Education sector mourns Prof Peliwe Lolwana’s death

The education sector is mourning the sudden passing of accomplished academic and leader Professor Peliwe Lolwana.

Lolwana, who was chairperson of the South African Qualifications Authority (Saqa), passed away on December 17.

First CEO of Umalusi

She was the first CEO of the Quality Council for General and Further Education and Training (Umalusi). The esteemed academic was appointed leader of Umalusi in 2000 and headed the quality assurance body until her retirement in 2008.

Umalusi spokesperson Biki Lepota said Lolwana was at Umalusi on November 24. She came to give a tribute speech at a memorial lecture and roundtable discussion organised in honour of the late Dr Fred Calitz.  Calitz was the first CEO the South African Certification Council (Safcert), the predecessor to Umalusi.  Lolwana succeeded Calitz as Safcert CEO.

“Little did we know that she had come to say goodbye to all of us,” said Lepota in a statement.

“While she reached her statutory retirement age over 15 years ago,  Lolwana continued to serve her own country in various roles. Those included chairing the board of Saqa and the Quality Council for Trades and Occupations Council,” said Lepota.

Key transformation role

“She played a transformational role in each and every position that she held; shaping the form and focus of all the organisations that she led. This assertion is supported by the people who worked closely with her,” he said.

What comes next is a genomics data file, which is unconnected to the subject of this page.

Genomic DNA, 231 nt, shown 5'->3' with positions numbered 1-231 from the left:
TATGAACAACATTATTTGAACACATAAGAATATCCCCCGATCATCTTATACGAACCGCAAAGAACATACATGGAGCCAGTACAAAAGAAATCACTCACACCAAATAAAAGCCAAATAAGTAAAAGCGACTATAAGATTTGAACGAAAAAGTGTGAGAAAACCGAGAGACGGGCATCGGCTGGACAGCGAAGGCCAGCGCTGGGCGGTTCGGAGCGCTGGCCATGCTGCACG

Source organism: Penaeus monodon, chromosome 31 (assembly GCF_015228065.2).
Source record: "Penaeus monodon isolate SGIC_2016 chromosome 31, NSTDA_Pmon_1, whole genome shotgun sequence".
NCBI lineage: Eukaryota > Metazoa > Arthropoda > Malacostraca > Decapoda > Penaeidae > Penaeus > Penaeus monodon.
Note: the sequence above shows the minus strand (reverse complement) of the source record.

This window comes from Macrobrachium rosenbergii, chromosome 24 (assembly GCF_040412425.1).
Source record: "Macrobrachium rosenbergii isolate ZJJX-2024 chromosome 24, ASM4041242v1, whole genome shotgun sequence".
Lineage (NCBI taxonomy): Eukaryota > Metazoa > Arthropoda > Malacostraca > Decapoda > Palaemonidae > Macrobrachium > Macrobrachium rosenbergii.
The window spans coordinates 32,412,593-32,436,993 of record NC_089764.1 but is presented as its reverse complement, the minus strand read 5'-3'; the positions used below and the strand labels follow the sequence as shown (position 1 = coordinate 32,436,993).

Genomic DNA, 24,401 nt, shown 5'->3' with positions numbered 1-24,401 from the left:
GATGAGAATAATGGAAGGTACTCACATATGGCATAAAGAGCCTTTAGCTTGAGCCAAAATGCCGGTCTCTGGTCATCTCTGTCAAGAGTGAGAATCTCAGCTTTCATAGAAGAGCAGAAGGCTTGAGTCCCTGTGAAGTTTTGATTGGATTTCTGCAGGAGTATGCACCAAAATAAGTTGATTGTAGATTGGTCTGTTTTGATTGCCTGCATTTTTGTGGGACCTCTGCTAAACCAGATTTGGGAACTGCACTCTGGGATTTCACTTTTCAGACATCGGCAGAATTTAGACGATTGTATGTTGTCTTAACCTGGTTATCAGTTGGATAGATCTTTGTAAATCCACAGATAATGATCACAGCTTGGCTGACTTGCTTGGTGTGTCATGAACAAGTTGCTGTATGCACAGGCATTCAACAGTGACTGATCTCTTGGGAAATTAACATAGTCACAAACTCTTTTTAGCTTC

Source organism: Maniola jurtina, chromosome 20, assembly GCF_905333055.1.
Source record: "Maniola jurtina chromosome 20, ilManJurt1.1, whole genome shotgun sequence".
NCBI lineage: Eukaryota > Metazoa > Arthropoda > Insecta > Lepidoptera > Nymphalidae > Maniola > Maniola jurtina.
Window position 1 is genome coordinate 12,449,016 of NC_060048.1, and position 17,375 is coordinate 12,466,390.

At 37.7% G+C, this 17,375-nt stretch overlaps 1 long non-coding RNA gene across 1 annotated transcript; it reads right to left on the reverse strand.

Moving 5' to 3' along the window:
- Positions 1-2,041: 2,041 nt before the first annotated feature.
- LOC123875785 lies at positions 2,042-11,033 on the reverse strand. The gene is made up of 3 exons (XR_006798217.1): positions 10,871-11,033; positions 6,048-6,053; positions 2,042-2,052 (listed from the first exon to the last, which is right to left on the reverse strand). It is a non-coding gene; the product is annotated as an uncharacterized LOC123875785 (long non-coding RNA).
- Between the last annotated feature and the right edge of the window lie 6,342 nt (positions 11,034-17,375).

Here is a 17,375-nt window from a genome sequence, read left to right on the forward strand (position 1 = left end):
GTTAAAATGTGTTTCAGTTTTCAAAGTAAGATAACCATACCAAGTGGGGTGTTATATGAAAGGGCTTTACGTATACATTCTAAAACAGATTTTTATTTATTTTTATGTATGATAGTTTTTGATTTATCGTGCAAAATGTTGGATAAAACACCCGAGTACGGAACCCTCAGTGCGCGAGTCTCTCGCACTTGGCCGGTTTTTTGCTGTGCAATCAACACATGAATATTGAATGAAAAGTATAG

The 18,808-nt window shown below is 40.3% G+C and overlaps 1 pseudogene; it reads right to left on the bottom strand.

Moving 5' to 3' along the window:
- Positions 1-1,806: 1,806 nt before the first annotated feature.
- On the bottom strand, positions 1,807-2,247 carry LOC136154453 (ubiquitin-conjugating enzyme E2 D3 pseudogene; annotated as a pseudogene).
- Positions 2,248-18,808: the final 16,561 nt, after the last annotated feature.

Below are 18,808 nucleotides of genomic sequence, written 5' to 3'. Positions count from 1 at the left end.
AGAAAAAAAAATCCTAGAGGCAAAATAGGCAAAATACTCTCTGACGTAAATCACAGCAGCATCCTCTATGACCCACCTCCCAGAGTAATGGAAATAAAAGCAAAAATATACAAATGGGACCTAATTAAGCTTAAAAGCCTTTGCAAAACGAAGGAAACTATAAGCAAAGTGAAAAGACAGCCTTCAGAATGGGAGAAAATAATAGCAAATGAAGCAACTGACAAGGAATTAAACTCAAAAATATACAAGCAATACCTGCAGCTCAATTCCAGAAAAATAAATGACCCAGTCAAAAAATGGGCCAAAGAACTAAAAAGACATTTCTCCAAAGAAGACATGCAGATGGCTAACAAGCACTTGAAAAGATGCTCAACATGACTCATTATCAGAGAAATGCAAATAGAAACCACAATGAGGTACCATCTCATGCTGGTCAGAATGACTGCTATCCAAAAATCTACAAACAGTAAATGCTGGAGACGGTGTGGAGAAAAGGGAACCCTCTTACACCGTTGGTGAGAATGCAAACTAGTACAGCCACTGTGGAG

Wits University, where Lolwana  served as director of the Centre for Researching Education and Labour (REAL), also expressed its sadness at her passing.

“She led the centre, renowned for its cutting-edge research, teaching programmes and support to policy makers and regulatory institutions in areas of theoretical, practical, and policy concern. [This] focused on the complex relationships between education, knowledge, work, the economy and society – with an aim to promote social, economic and ecological sustainability and a more just society,” Wits said a statement.

Post-retirement work

Lolwana, who retired recently as REAL’s director, continued to serve as a visiting associate professor in the Wits School of Education.

Saqa said Lolwana was a rare breed; an esteemed academic and visionary policy maker. “She was also endowed with extremely quick wit, which would often be displayed to the world on her boardroom outfit (her famous slogan T-shirts!),” Saqa said in a statement.

Saqa CEO Nadia Starr said she was devastated by the sudden passing of Lolwana.  

“She inspired transformation and rebirth at Saqa and was my mentor and guide in these first 12 months at the helm. I relied on her wise council and sharp intellect as well as her absolute forthrightness to steer this organisation, and will miss her deeply.

“We will continue steadfastly on our path of review and reflection in her memory,” said Starr.

Learned scholar

Lolwana had a PhD in Psychology from the University of Massachusetts in the US.  Her research interests were in the areas of youth employment; informality; skills development; vocational and adult education; assessment; quality assurance, ICTs and skills development, Informal sector; agriculture and economic development, community education, and in general post-school education.

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